by Hannah Joyce
As an advocate for victims of sexual and domestic violence, the recent incident with the USA gymnastics team doctor has affected me on many levels. I call this an incident rather than a scandal because I feel like that word is used in gossip magazines to make things sound juicy.
What happened to the survivors of Larry Nassar is not a scandal, it is real life. For most of us, we will forget about this incident in a few months, something else will take the forefront of media, and that will be the new ‘scandal.’ But for the survivors, they will carry this for the rest of their lives. They don’t get to just forget about what this nasty human being did to them and we shouldn’t either. How many people have to become a victim of sexual abuse for society to realize this is NOT an isolated issue. Sexual abuse is occurring all over the world. It’s being done by people that are seen as role models in society, and it’s being down by people looked down upon in society. There are no limits to who might commit sexual assault. There are no limits to who could be a victim of sexual violence.
I will not be giving all the ‘juicy details’ in this article about what happened. This piece is to focus on the survivors. The women that took a stand against a man or let’s says coward that ruined their lives took away their trust in medical professionals and showed them the stereotypes people have when survivors come forward. Many of the victims alerted someone of the abuse that was taking place, and no one listened. They brushed it off as the girls not understanding what a medical exam entails.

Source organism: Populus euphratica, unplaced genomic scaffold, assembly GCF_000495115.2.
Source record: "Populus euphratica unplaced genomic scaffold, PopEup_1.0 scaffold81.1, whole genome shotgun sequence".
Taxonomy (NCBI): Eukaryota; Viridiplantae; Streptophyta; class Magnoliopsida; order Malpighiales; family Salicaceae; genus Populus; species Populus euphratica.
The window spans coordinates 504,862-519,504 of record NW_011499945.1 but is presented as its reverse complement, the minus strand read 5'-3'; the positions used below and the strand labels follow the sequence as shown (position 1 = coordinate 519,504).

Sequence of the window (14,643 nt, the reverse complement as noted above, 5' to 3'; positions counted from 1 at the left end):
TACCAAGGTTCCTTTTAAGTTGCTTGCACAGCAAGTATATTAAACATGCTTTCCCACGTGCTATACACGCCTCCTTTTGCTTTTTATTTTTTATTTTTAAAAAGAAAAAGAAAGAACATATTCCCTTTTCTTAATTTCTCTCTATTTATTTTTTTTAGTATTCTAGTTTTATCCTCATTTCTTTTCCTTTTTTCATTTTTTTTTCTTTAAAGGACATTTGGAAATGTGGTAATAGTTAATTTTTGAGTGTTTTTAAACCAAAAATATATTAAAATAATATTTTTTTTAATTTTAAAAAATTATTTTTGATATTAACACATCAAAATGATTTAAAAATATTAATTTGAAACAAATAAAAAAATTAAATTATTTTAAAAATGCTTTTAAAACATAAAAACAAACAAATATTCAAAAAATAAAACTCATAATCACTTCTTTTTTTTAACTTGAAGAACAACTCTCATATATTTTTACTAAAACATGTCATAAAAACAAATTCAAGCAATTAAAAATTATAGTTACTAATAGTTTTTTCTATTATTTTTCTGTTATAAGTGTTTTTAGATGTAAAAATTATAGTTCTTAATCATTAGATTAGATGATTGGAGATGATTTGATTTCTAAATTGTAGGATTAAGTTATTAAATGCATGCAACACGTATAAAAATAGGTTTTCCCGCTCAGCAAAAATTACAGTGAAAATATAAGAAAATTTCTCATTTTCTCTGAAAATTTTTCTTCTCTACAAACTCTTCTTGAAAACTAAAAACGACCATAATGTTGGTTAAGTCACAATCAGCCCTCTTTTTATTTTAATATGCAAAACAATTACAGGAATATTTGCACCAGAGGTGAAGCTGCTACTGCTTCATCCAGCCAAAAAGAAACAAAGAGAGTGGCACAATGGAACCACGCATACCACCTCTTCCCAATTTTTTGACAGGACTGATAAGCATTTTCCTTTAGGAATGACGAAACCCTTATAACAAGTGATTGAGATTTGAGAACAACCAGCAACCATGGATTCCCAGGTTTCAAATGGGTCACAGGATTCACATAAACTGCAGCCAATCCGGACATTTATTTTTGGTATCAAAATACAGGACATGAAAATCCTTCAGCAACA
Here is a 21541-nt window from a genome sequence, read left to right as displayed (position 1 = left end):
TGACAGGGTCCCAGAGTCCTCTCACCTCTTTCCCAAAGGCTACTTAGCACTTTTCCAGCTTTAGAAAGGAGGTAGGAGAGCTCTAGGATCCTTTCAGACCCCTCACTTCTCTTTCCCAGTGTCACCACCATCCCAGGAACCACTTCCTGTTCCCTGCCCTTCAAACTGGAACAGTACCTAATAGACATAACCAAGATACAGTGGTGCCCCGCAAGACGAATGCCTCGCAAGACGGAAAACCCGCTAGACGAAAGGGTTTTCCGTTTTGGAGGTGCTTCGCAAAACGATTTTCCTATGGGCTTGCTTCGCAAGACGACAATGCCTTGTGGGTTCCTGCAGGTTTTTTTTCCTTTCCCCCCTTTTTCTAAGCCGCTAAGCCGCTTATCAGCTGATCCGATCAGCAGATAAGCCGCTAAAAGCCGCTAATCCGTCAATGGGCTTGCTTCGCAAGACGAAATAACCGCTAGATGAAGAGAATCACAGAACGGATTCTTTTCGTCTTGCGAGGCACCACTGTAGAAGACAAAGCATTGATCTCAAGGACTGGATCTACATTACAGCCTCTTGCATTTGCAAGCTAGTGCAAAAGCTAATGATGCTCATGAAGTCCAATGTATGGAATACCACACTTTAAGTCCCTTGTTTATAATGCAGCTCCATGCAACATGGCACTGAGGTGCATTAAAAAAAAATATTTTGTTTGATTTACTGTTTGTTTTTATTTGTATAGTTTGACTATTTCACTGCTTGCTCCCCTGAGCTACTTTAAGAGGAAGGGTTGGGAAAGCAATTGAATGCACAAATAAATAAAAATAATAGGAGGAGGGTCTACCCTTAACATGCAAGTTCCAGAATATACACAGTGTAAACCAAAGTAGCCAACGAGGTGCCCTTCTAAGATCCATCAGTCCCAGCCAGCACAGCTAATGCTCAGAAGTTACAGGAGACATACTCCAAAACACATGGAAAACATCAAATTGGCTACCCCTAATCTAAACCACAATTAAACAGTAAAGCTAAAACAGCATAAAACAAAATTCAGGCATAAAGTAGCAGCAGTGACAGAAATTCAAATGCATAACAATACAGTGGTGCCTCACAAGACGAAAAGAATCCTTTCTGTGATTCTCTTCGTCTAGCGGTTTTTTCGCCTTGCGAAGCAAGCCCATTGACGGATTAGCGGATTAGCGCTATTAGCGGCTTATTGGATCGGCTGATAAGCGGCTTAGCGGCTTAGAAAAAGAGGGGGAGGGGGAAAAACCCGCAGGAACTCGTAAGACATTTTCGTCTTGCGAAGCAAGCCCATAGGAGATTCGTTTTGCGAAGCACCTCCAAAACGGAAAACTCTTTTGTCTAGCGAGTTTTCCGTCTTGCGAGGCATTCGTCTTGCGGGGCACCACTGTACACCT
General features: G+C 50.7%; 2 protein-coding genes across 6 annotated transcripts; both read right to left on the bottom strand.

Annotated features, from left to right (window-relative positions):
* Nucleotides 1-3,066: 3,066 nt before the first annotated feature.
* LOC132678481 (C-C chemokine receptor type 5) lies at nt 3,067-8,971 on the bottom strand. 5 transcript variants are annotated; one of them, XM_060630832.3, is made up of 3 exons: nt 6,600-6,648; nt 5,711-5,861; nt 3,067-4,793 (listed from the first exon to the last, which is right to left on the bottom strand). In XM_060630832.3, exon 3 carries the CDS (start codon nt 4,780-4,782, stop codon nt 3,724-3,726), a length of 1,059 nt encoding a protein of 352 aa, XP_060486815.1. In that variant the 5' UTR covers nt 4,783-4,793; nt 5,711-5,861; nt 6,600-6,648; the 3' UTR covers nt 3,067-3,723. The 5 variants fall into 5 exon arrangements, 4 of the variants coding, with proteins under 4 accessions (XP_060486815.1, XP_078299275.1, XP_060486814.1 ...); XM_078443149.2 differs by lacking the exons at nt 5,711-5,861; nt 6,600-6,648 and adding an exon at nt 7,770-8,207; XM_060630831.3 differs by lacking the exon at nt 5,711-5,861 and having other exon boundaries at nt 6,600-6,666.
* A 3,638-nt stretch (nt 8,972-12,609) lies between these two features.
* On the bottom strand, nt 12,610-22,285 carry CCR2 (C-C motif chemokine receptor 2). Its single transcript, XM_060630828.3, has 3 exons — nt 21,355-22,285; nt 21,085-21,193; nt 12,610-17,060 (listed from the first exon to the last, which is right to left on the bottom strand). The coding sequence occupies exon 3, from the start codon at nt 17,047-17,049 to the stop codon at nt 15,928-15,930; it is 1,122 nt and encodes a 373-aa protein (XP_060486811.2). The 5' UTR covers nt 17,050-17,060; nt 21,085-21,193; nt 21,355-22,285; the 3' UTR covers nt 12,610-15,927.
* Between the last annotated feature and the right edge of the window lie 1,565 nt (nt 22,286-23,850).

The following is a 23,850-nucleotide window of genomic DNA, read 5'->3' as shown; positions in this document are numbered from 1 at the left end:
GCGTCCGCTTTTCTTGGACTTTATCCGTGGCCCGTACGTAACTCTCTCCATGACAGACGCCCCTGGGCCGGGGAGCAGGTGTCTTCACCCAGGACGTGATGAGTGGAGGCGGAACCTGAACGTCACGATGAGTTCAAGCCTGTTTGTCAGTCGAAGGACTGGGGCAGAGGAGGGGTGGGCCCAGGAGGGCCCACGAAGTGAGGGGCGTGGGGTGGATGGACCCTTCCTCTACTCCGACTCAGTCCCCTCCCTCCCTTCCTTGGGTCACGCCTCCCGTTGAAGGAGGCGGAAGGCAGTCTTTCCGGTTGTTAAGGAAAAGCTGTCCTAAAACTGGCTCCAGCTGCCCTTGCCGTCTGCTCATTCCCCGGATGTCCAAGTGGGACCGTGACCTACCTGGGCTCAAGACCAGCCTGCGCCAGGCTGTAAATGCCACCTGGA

At the trial against Nasser, every survivor had the chance to make a victim impact statement. Let me say if you haven’t watched them, you should. As much as it hurts to hear these women’s stories, it is also very empowering. They are all taking a stand against their abuser. This is a huge step for not only them but for society. For everyone that has been abused themselves and is maybe too afraid to come forward, this is showing them that they are strong enough and that there are people in the world that stand with them.
To the survivors of Nassar/sexual violence, You are incredibly unbelievably strong. What your abuser did does not define you, it defines them. You are a kickass strong independent human being. We see you. We hear you. We support you. We stand with you.
Below are available resources,
Safe Helpline (Sexual Assault Support for Military Members) – 877-995-5247 – (24/7)
National Sexual Assault Hotline – 800-656-HOPE (4673) – (24/7)
National Child Abuse Hotline – 1-800-422-4453
National Suicide Prevention Lifeline – 1-800-273-TALK (8255) (24/7 hotline), 1-888-628-9454 (Spanish), 1-800-799-4889 (TTY)
Sources/To learn more about the Nassar Incident,